IK-00: The Spaces of Confinement
6 Jun–24 Aug 2014
Casa dei Tre Oci, Venice
Prisons, asylums and other correctional facilities are in constant evolution, ideologically, structurally and architecturally, encapsulating whole narrative structures of violence and resistance. How is a space of confinement produced? How can it be witnessed? In what way can it be documented and visualised? The spatial syntax of a prison is a distorted mixture of fantasy and reality. The artists in the exhibition curated by Katerina Chuchalina reflect on the spaces of constraint, confinement, and containment.
The functional aspects of these spaces are beyond the visible; they are distanced both spatially and temporally from the fluid existence of those on the outside. However, these places of enclosure do not exist separately from the everyday reality. Their construction engenders a complex set of psychological patterns that connect to the human condition of all of us. The British philosopher and social theorist Jeremy Bentham created plans for a circular prison building he called Panopticon. Its principle, based on the hypervisibility of the prisoners in contrast to the invisible gaze of their warden concealed within the tower, was expanded on by Michel Foucault to consider relationships between power and knowledge.
Harun Farocki's film Prison Images uses the documenting devices of surveillance systems themselves as his medium, together with individual electronic ankle bracelets and tracking devices, to demystify something of the interiority of both the segregated spaces of prisons and those held within them. Other artists in the exhibition explore the body within a confined space. In Rebecca Lazier’s dance research she reconstructs ritualistic repetitions of movement through a prison space, while Valentin Fetisov creates a socio-psychological experience with a delusory choice of options for self-rescue. David Ter-Oganyan shifts a normal trajectory across a space by forcing the viewer to follow a convoluted route, corralled by metal barriers used for riots or crowd control.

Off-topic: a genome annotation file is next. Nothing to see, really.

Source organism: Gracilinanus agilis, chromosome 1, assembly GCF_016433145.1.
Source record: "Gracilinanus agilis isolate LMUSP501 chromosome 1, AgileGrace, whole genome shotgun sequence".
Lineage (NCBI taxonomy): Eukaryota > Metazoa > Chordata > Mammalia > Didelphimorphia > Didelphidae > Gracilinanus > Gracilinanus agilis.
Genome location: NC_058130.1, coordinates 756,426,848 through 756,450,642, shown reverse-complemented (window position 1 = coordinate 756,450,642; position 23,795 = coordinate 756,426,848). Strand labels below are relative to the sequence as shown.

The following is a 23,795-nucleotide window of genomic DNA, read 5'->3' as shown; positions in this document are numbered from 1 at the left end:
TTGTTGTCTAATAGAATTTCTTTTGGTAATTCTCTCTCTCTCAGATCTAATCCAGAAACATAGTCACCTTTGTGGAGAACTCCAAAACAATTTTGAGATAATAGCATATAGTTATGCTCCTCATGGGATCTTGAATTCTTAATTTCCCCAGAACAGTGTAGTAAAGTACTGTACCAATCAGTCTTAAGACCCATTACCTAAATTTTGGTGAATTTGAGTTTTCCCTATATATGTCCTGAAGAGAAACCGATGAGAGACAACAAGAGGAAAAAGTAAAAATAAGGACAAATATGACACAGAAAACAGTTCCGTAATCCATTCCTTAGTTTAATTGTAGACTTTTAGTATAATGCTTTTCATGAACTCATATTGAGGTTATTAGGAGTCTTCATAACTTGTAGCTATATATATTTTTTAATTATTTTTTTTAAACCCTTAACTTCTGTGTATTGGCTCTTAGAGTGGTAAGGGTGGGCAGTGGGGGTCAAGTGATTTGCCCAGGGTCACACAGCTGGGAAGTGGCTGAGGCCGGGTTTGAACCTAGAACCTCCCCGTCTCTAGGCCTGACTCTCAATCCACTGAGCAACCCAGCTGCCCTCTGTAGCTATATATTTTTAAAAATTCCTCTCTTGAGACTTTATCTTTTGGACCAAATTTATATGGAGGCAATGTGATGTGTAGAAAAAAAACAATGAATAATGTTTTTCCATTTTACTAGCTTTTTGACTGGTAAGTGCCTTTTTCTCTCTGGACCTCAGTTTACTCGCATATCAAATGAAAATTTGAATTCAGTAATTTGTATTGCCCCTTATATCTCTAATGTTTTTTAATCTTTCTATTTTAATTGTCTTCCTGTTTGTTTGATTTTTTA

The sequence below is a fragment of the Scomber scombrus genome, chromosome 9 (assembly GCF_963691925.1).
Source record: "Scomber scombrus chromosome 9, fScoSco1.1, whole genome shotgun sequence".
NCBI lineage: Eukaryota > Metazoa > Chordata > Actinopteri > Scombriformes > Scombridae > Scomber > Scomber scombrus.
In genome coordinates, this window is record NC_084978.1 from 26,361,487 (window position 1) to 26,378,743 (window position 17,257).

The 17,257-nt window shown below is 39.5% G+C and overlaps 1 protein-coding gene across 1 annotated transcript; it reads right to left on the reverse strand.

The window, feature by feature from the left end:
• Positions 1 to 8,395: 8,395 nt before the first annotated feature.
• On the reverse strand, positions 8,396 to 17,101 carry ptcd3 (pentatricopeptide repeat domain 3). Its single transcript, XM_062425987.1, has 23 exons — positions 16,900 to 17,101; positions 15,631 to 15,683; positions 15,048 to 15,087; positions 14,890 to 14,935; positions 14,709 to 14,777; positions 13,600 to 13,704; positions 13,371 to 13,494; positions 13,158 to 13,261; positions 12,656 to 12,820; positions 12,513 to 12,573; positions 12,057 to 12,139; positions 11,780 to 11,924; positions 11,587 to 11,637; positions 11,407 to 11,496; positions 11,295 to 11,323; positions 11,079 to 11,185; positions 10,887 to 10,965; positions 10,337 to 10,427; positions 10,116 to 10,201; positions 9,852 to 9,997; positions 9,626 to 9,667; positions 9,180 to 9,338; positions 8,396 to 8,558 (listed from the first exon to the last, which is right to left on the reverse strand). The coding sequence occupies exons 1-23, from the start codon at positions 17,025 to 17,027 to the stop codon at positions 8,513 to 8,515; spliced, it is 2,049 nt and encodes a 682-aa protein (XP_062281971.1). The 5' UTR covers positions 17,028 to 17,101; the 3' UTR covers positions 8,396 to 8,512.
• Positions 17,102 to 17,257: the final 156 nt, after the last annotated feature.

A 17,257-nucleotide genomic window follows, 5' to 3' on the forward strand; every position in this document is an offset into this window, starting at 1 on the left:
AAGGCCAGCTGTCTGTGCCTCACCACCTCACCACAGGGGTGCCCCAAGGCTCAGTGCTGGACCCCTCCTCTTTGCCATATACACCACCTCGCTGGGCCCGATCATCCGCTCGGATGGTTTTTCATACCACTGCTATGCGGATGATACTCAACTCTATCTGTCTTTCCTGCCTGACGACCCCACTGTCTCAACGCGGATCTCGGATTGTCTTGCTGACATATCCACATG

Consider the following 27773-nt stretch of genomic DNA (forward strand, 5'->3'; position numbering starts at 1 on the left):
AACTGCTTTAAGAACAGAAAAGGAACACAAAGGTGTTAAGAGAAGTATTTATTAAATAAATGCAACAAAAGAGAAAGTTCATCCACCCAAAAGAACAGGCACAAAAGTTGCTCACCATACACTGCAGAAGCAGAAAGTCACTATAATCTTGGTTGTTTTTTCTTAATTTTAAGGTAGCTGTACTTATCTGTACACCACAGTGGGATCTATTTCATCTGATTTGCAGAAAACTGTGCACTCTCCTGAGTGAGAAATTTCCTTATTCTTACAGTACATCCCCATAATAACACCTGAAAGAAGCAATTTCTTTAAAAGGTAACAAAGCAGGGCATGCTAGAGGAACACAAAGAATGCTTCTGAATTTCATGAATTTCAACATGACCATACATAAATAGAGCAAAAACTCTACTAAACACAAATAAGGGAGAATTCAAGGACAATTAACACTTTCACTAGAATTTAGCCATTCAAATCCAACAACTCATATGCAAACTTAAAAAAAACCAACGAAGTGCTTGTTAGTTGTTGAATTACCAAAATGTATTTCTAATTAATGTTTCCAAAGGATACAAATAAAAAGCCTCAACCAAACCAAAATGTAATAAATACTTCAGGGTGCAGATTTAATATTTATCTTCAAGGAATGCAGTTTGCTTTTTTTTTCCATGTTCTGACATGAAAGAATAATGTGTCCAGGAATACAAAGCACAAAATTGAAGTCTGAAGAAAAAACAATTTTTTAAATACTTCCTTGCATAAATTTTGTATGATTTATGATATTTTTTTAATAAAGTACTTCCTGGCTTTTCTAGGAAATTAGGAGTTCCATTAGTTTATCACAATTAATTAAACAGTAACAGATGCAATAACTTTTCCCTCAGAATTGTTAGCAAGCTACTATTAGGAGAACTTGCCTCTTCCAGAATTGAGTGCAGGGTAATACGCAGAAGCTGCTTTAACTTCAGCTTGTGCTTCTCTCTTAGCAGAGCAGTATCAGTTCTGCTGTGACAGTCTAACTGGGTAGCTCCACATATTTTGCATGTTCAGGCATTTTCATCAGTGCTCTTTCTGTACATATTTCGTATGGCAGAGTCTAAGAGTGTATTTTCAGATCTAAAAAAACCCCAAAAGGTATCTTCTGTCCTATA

The enclosure of the prison is often juxtaposed by its position in the landscape. Prisons often act as visually dominant reminders of colonial occupation; such power structures are present in the drawings by Conor McGrady. The hostile landscape and harsh climate of some prison locations can act as a further form of separation from a habitable world and lack of incentive to escape into it. Michael Tolmachev explores the politics of seeing and documenting, focusing on the remote territories of the ‘natural’ prison of the former Gulag camps, while the works of some Soviet-era camp prisoners in the form of a few surviving landscapes are both artworks and testaments of facing the invisible maximum-security walls of the landscape itself.
Arseny Zhilyaev connects a poetic imaginary world with a tragic real narrative in his work Save the Light. Canvases exposed to long periods of sunlight shining through a prison window, supposedly made by a fictional protagonist in the form of a Russian avant-garde poet and artist who spent 20 years in the Stalinist Gulag, are linked to the case of an activist arrested in 2012 during mass riots in Moscow whose eyesight is decreasing drastically in the pre-detention prison where he had been held.
The exhibition takes place on Giudecca island in Venice, nearby a womens’ prison, an integral part of the local community’s life. Rossella Biscotti has collected a number of dream memories from some of the women prisoners, and has created an audio installation that is spread out around the exhibition. A free fully illustrated short guide is produced for the opening, and
Rossella Biscotti, Sam Durant, Harun Farocki, Valentin Fetisov, Ashle Hunt, Rebecca Lazier, Conor McGrady, Mikhail Nesterov, Markus Schinwald, Jonas Staal, David Ter-Oganyan, Michael Tolmachev, Ines & Eyal Weizman, Donovan Wylie, Urban Fauna Lab, Arseniy Zhilyaev.
Casa dei Tre Oci, a splendid example of early 20th century Venetian architecture, was designed by the artist Mario De Maria (Marius Pictor) and built in 1913. It is one of the main examples of neo-Gothic architecture in Venice, such as to have been declared a monument of historical and artistic interest in 2007 by Veneto Regional Direction for Cultural and Landscape Assets. After careful restoration by Polymnia, a subsidiary of the Fondazione di Venezia, which bought the building in 2000, Casa dei Tre Oci became a public exhibition space in 2012, a favoured campus for cultural production and comparison of the languages of contemporary art, particularly that of photography. The Casa dei Tre Oci exhibition space is the project of Fondazione di Venezia and Polymnia with Civita Tre Venezie, in association with Veneto Banca.